Guantanamo's Shadow

The Atlantic recently asked a group of foreign policy authorities about the U.S. detention center at Guantanamo Bay, Cuba
What should the United States do with the remaining detainees at Guantanamo?
53% Try them in a civil or an international court

“The military tribunals have no international credibility. And we must have some legal resolution to this mess.”

“Ideally, but it won't happen. Next best would be release them to their home countries, but not to countries known to torture or do other things of which we officially disapprove. Otherwise, no gain.”

“There are, undoubtedly, people in Guantanamo guilty of heinous crimes. But we live in a system where that determination is made not by the whims of an executive but rather by a court of law. Our failure to live up to this sacred and essential principle has eroded our standing in the world, and the sooner we demonstrate that we are a nation of laws in fact the better.”

“Try them, if there is a case. Otherwise, release them.”

“If we have evidence on them, we have nothing to fear and a lot to gain by holding proper trials. They will show our 'bona fides' to the world, which now are badly tarnished.”

37% Process each one through the military tribunal system

“A fair and transparent military tribunal system should have been an integral part from the beginning, but as with so much about Afghanistan and Iraq, the Bush Administration never thought beyond first moves. We are, as the President often acknowledges, involved in a conflict with a movement. This movement has global aspirations. While any defeat of such a movement will be a decades long struggle, it will come through a superior political strategy, not through just trying to kill or lock away terrorists. Gitmo does great harm to any effective US political strategy against terrorism.”

“To give them access to civil courts would be to succumb to what Al Queda calls their strategy of 'lawfare.' As the 9/11 report explained, giving the Blind Sheik and his accomplices access to the civil courts was a significant element in the success of the second attack on the World Trade Center.”

“Process them through the military tribunal system, but ensure it accords the detainees due process.”

“[The other] options are insane, so I guess that leaves [the tribunal system].”

“…or have Congress create a special terrorist court system.”

10% Release them to their home countries

“This is the right course, but it is easier said than done. Some countries don't want their nationals back; they represent nothing but trouble, and it is easier to throw stones at GITMO than to figure out what to do with them. Those that do want their nationals back need to undertake some steps that could range from rehabilitation to monitoring to continued confinement. Working out those arrangements, in a way that gives confidence about consistency and compliance, is harder than most critics know or would acknowledge.”


“Case by case. bury some; send some to be buried; try some; release some.”

“Your question misses a key point: One of the main purposes of detaining terrorists is simply to keep them locked up so they cannot commit murder. It is lawful for us to hold enemies captured in a war and we can do so without trial until such time as the war is over. We are not required to release them to their home countries or to try them.”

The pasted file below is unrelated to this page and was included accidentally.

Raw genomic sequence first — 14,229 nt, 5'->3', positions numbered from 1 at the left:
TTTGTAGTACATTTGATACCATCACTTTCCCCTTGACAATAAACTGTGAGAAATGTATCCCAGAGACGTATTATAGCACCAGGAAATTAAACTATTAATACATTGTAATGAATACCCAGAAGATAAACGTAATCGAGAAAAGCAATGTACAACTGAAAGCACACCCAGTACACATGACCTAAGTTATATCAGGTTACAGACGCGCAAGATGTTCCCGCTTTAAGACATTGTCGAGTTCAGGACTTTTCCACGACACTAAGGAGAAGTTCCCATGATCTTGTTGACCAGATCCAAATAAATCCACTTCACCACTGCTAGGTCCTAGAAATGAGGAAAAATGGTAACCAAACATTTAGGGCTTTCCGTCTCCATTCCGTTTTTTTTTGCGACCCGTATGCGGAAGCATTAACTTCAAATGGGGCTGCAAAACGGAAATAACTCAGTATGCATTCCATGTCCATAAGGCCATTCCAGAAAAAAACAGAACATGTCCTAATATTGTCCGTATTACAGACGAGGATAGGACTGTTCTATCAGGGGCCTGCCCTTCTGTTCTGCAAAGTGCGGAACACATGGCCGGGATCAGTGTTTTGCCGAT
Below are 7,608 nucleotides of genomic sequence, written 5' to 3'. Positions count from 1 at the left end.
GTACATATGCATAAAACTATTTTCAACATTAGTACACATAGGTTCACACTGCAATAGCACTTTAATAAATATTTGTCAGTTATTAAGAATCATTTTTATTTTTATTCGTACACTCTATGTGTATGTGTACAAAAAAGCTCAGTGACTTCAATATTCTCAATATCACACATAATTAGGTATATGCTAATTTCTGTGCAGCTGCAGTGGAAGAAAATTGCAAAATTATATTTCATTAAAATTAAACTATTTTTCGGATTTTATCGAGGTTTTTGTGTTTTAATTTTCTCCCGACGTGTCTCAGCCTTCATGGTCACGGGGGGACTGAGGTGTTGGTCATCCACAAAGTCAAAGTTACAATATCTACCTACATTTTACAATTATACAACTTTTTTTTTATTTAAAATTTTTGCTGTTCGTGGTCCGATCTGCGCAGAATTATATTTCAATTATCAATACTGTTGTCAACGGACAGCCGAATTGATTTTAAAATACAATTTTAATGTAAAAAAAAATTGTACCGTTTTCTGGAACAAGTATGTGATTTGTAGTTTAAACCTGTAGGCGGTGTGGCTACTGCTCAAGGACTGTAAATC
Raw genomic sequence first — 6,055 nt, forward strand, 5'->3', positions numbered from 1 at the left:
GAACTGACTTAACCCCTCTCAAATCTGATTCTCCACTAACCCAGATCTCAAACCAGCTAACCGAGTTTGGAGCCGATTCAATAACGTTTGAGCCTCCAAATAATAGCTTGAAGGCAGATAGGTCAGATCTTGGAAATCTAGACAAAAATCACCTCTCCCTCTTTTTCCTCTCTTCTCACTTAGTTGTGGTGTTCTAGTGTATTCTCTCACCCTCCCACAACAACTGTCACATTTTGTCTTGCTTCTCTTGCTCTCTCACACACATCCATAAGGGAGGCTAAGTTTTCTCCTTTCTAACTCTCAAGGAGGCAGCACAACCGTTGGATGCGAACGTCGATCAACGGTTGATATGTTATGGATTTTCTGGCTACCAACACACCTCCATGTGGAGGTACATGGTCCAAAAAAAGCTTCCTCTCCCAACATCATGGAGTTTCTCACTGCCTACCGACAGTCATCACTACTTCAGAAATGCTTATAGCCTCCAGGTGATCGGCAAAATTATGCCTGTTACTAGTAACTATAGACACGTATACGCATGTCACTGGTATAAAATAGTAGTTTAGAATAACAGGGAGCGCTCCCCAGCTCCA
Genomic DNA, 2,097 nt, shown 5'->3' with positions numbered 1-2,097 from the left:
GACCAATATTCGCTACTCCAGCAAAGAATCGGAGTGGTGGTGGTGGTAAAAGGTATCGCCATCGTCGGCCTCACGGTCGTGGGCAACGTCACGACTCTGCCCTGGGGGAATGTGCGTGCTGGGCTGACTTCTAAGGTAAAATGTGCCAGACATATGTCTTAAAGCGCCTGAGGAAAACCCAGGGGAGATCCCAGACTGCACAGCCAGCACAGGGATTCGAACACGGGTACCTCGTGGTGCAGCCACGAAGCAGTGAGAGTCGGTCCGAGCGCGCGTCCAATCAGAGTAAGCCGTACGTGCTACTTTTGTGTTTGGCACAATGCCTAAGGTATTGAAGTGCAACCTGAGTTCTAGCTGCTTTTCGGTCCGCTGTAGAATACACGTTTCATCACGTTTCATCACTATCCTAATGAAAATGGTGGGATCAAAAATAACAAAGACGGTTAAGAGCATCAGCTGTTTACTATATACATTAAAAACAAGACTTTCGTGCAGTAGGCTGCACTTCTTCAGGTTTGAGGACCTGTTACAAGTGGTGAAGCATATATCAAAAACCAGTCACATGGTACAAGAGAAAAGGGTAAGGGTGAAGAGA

“All of the above. If the military tribunal system has value, it is as a vetting procedure to separate those detainees against whom a criminal case can be constructed from those who were swept up but against whom no such case can be made. The former should be tried in regular courts, and the latter should be returned to their home countries.”

“They are POWs; they should be released when the war ends.”

“You can't release them to their home countries either because the home countries won't agree to keep them from rejoining the battle or because the home countries won't treat them well (in some cases they'll likely kill them). They have been processed through the tribunal system at this point. Trying those alleged to have committed war crimes could be done in the tribunal system or in civil courts, providing the evidence could be unclassified. The problem is most of the detainees are illegal enemy combatants, not accused of war crimes, so the only alternative is to hold them until the end of the conflict. In this 'long war' that is a long way off.

"The detainees left at Guantanamo would kill our children or grandchildren if released. The one option that is not acceptable in my view is to simply release them or put them in a court system where release is a possibility due to the inability to produce unclassified evidence.”

“Different solutions for different individuals depending on the evidence behind the attention and the capacity of home countries to handle them.”

PARTICIPANTS (41):Kenneth Adelman, Graham Allison, Ronald Asmus, Samuel Berger, Stephen Bosworth, Daniel Byman, Warren Christopher, Wesley Clark, Richard Clarke, Ivo Daalder, James Dobbins, Douglas Feith, Leslie Gelb, Marc Grossman, John Hamre, Gary Hart, Bruce Hoffman, Laura Holgate, John Hulsman, Robert Hunter, Tony Judt, Robert Kagan, David Kay, Andrew Krepinevich, Charles Kupchan, John Lehman, James Lindsay, Edward Luttwak, John McLaughlin, Richard Myers, William Nash, Joseph Nye, Carlos Pascual, Paul Pillar, Kenneth Pollack, Joseph Ralston, Susan Rice, Wendy Sherman, Anne-Marie Slaighter, James Steinberg, Anthony Zinni.

Because of rounding, totals do not always add up to 100%.

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